Ezra Klein offers an opinion on the AI race that aligns well with my own, very mixed feelings: the powerful display of early AI capabilities is fascinating and exciting, but also mystifying and scary. What can be done to better grasp the different paths ahead of us? “I’ve come to believe the apt metaphors lurk in fantasy novels and occult texts. As my colleague Ross Douthat wrote, this is an act of summoning. The coders casting these spells have no idea what will stumble through the portal. What is oddest, in my conversations with them, is that they speak of this freely. These are not naifs who believe their call can be heard only by angels. They believe they might summon demons. They are calling anyway.” (Possible soft paywall)


Aesthetically Pleasing

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In his photo series Windscreen, Phil Jung explores what the inside of a car can tell us about our social landscape. “A car’s interior defines the line between public and private space. While peering into these spaces I wonder if the interior, often littered with personal articles, can describe the way language, religion, economy, government and other cultural phenomena play a role in the owner’s life.” The series is available as a hardcover photo book. (via)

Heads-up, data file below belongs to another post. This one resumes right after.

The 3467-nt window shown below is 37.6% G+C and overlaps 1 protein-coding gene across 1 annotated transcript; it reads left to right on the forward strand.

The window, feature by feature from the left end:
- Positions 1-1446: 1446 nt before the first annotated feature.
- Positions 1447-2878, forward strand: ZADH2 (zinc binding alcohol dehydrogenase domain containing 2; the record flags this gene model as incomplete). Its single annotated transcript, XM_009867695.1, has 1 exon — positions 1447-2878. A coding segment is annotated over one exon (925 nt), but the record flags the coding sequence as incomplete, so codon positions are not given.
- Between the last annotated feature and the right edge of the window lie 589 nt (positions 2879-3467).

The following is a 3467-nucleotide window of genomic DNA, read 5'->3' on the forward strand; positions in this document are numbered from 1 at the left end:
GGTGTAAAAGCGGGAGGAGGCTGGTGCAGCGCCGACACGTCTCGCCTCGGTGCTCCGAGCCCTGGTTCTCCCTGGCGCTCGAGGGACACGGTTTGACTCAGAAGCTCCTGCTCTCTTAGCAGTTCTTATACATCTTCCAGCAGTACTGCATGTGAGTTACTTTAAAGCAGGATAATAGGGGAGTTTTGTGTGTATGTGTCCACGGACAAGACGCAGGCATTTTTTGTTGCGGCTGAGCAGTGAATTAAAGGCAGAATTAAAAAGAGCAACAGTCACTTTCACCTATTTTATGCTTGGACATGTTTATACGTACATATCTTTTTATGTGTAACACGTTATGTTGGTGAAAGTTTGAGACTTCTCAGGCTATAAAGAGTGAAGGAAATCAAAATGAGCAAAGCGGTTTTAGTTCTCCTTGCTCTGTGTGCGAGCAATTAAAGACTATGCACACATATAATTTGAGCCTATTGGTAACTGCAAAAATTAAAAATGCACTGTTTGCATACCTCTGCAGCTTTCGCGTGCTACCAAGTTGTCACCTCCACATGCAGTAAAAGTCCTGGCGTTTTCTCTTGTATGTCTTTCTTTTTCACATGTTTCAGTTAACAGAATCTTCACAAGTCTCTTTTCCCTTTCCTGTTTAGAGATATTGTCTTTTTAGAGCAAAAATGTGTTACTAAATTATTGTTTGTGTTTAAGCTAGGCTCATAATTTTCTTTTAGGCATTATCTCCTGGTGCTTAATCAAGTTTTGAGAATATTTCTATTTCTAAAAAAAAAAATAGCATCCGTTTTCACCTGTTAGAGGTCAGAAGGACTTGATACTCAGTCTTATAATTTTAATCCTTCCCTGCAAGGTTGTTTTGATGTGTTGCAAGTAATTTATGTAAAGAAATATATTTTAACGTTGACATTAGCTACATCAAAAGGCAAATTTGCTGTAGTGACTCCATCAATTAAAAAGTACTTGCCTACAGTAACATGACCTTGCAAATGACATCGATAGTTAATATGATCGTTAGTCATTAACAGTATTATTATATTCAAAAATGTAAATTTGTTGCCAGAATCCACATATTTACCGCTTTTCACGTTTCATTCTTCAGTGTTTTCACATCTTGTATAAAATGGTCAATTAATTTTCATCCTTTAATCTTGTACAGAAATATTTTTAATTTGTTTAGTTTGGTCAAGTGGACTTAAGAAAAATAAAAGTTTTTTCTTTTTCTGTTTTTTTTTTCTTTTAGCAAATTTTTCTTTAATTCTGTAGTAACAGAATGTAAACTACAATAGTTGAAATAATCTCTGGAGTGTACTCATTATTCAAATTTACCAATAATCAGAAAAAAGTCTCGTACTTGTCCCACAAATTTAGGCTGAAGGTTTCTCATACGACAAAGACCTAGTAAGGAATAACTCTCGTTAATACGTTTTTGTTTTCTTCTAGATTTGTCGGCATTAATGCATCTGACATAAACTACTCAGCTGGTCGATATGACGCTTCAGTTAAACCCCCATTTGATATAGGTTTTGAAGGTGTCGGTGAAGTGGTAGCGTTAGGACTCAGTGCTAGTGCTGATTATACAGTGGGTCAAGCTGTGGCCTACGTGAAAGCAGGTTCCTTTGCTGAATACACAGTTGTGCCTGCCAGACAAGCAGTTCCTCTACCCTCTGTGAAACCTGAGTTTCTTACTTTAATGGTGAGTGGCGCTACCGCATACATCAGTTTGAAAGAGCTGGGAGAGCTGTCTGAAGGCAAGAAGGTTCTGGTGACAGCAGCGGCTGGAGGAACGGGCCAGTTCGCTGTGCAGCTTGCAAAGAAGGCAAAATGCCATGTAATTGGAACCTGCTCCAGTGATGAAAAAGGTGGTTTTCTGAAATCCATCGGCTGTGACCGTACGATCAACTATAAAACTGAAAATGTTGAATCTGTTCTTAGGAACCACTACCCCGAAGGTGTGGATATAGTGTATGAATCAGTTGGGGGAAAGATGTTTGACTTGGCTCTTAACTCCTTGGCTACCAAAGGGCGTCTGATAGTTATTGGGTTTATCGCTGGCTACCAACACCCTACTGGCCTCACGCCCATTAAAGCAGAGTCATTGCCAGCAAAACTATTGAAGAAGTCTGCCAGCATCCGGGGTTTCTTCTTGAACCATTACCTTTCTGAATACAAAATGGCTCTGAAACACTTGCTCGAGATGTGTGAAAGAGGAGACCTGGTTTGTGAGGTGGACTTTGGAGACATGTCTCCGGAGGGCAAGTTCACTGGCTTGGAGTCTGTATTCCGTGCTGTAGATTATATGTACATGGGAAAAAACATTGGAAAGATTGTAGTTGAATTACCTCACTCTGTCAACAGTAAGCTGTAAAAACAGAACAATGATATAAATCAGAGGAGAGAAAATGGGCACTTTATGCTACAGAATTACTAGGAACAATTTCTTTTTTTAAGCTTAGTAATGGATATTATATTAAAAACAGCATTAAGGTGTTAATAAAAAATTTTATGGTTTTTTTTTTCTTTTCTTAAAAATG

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London artist Josh Gluckstein creates wildlife sculptures from recycled cardboard and other discarded materials, raising awareness of the vast amount of waste polluting oceans and beaches around the world. (via)

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I’m really digging the aesthetics by Chinese graphic and poster artist Chen Jun Xian

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Ohno Casual is a fun, single-stroke oddball of a typeface with its origin in the sign painting tradition.


Notable Numbers


Academics used to have free access to Twitter’s API to conduct research and try to understand online behaviour. Twitter announced it will cancel free academic access, introducing paid tiers with the cheapest plan costing $42,000 per month.


The German bicycle market quadrupled in a decade to be worth around €7 billion, with electric bikes now holding a 48% share.


One of the striking features of the World Happiness Report 2022 was the globe-spanning surge of benevolence in 2020 and especially 2021. Data for 2022 show that prosocial acts are still about 25% more frequent than before the pandemic.